- Small Handwriting: Some individuals have always written in tiny print. However, if an individual begins to write much smaller than previously, this could be a sign of Parkinson’s disease. Specific changes might include words that are crowded together or letters which are written smaller than usual.
- Trouble Sleeping: Everyone has trouble sleeping from time to time, but a sign of Parkinson’s disease includes involuntary movement during sleep. For example, moving around quickly or jerking of the limbs might be one of the signs.
- Stiffness: It is common to feel stiff after sitting for long periods of time or when sore from exercise. However, this type of stiffness typically gets better after moving around a bit. With Parkinson’s, an individual may have stiffness in their limbs or find it more difficult to get around than it was previously.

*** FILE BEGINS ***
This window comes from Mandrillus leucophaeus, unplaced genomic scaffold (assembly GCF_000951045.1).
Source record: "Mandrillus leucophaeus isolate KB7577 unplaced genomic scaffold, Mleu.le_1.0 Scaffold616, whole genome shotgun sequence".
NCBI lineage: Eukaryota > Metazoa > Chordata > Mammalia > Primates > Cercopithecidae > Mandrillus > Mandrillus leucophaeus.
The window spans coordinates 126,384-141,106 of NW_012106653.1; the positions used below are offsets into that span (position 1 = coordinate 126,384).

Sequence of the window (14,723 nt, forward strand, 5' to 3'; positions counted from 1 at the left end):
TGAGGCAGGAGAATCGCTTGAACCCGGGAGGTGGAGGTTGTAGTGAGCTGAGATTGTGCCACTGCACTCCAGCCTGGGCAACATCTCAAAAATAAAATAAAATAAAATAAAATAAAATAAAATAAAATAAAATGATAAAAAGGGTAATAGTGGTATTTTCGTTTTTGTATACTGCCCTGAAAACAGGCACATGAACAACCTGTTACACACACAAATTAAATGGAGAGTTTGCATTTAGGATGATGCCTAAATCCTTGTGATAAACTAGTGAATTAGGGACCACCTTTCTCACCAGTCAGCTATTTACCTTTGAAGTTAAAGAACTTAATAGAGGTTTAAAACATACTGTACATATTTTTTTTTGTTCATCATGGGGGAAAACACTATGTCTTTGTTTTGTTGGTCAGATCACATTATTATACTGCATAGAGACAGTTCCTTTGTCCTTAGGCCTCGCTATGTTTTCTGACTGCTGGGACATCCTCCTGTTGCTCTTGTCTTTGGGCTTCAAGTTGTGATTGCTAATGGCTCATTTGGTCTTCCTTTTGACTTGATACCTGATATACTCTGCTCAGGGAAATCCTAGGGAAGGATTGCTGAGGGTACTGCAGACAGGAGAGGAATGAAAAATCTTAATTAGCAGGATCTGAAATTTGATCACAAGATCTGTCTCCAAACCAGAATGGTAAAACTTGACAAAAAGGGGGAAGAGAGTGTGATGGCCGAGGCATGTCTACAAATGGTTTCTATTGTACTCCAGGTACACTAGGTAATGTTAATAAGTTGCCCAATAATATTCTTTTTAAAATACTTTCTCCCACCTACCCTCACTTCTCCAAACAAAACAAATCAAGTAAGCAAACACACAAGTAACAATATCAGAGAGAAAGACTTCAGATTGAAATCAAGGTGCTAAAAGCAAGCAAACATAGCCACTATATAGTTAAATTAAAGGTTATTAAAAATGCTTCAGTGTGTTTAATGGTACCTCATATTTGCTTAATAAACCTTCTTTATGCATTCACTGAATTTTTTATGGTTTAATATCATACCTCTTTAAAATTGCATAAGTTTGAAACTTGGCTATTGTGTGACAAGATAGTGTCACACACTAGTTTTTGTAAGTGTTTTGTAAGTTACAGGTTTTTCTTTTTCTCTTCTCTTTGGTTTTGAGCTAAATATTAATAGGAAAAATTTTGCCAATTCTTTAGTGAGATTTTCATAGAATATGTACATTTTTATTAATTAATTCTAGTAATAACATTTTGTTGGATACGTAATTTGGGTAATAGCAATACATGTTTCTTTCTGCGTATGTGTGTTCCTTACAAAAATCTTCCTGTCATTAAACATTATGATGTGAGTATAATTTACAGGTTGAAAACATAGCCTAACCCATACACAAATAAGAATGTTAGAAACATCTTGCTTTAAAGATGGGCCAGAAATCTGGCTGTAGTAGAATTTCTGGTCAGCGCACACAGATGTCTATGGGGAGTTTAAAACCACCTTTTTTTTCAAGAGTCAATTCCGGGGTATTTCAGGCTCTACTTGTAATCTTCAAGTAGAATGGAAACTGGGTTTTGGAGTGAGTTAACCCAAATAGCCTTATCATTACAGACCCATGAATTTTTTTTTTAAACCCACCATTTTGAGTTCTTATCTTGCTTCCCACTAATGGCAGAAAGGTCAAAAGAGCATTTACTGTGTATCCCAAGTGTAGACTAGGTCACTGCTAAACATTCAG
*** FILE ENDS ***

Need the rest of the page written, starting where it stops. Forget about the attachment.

- Dizziness or Fainting: One symptom may be dizziness or fainting upon standing. This can be a sign of low blood pressure, which in turn can be related to Parkinson’s.
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3. Diagnosing it is not easy. Early detection may improve future treatments
One incredibly frustrating aspect of Parkinson’s disease is how difficult it is to diagnose. In fact, there is no universal way to diagnose it. Instead there is a variety of exams and diagnostic tests which physicians use. For this reason, Parkinson’s can be misdiagnosed. However, for a neurologist to make a diagnosis of Parkinson’s disease, two of these four symptoms must be present:
- Resting tremor
- Bradykinesia (slowness of movement)